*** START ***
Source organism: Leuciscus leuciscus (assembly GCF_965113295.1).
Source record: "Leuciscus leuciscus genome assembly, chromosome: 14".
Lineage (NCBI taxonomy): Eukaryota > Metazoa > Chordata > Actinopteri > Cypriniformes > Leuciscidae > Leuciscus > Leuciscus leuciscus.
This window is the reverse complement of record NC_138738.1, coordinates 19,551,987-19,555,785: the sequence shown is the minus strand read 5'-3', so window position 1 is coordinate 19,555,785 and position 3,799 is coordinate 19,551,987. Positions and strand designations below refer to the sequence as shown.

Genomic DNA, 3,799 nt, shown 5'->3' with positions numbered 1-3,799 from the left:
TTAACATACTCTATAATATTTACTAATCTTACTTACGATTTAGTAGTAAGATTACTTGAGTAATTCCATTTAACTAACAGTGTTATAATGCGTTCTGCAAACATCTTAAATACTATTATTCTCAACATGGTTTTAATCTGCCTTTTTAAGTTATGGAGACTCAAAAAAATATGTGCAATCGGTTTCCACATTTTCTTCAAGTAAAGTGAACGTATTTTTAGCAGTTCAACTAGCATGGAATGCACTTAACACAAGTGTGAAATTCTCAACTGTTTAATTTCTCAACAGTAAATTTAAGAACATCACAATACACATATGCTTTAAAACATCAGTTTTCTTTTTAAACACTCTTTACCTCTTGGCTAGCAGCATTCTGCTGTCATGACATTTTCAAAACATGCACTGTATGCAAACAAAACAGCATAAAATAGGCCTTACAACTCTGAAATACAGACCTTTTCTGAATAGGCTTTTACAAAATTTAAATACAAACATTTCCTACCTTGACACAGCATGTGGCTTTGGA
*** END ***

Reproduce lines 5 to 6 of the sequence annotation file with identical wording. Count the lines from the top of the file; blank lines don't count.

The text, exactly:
Genomic DNA, 3,799 nt, shown 5'->3' with positions numbered 1-3,799 from the left:
TTAACATACTCTATAATATTTACTAATCTTACTTACGATTTAGTAGTAAGATTACTTGAGTAATTCCATTTAACTAACAGTGTTATAATGCGTTCTGCAAACATCTTAAATACTATTATTCTCAACATGGTTTTAATCTGCCTTTTTAAGTTATGGAGACTCAAAAAAATATGTGCAATCGGTTTCCACATTTTCTTCAAGTAAAGTGAACGTATTTTTAGCAGTTCAACTAGCATGGAATGCACTTAACACAAGTGTGAAATTCTCAACTGTTTAATTTCTCAACAGTAAATTTAAGAACATCACAATACACATATGCTTTAAAACATCAGTTTTCTTTTTAAACACTCTTTACCTCTTGGCTAGCAGCATTCTGCTGTCATGACATTTTCAAAACATGCACTGTATGCAAACAAAACAGCATAAAATAGGCCTTACAACTCTGAAATACAGACCTTTTCTGAATAGGCTTTTACAAAATTTAAATACAAACATTTCCTACCTTGACACAGCATGTGGCTTTGGA